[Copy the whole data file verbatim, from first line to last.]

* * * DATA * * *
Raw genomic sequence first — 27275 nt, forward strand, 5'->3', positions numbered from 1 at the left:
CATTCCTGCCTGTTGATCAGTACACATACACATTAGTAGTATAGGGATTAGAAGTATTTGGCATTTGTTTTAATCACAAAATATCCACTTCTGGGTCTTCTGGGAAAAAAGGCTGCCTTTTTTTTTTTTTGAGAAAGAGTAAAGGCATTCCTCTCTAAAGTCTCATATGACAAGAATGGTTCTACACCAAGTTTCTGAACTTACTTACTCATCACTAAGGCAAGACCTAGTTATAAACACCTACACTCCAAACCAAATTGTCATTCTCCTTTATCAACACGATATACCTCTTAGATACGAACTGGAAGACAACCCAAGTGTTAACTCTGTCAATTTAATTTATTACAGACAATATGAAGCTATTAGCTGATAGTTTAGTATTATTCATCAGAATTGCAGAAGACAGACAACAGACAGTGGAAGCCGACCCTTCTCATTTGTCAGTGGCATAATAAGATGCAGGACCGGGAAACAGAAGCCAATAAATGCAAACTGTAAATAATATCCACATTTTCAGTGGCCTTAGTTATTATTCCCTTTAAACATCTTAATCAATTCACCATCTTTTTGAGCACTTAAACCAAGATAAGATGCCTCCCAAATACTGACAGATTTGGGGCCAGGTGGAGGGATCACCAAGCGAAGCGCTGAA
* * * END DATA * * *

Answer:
Raw genomic sequence first — 27275 nt, forward strand, 5'->3', positions numbered from 1 at the left:
CATTCCTGCCTGTTGATCAGTACACATACACATTAGTAGTATAGGGATTAGAAGTATTTGGCATTTGTTTTAATCACAAAATATCCACTTCTGGGTCTTCTGGGAAAAAAGGCTGCCTTTTTTTTTTTTTGAGAAAGAGTAAAGGCATTCCTCTCTAAAGTCTCATATGACAAGAATGGTTCTACACCAAGTTTCTGAACTTACTTACTCATCACTAAGGCAAGACCTAGTTATAAACACCTACACTCCAAACCAAATTGTCATTCTCCTTTATCAACACGATATACCTCTTAGATACGAACTGGAAGACAACCCAAGTGTTAACTCTGTCAATTTAATTTATTACAGACAATATGAAGCTATTAGCTGATAGTTTAGTATTATTCATCAGAATTGCAGAAGACAGACAACAGACAGTGGAAGCCGACCCTTCTCATTTGTCAGTGGCATAATAAGATGCAGGACCGGGAAACAGAAGCCAATAAATGCAAACTGTAAATAATATCCACATTTTCAGTGGCCTTAGTTATTATTCCCTTTAAACATCTTAATCAATTCACCATCTTTTTGAGCACTTAAACCAAGATAAGATGCCTCCCAAATACTGACAGATTTGGGGCCAGGTGGAGGGATCACCAAGCGAAGCGCTGAA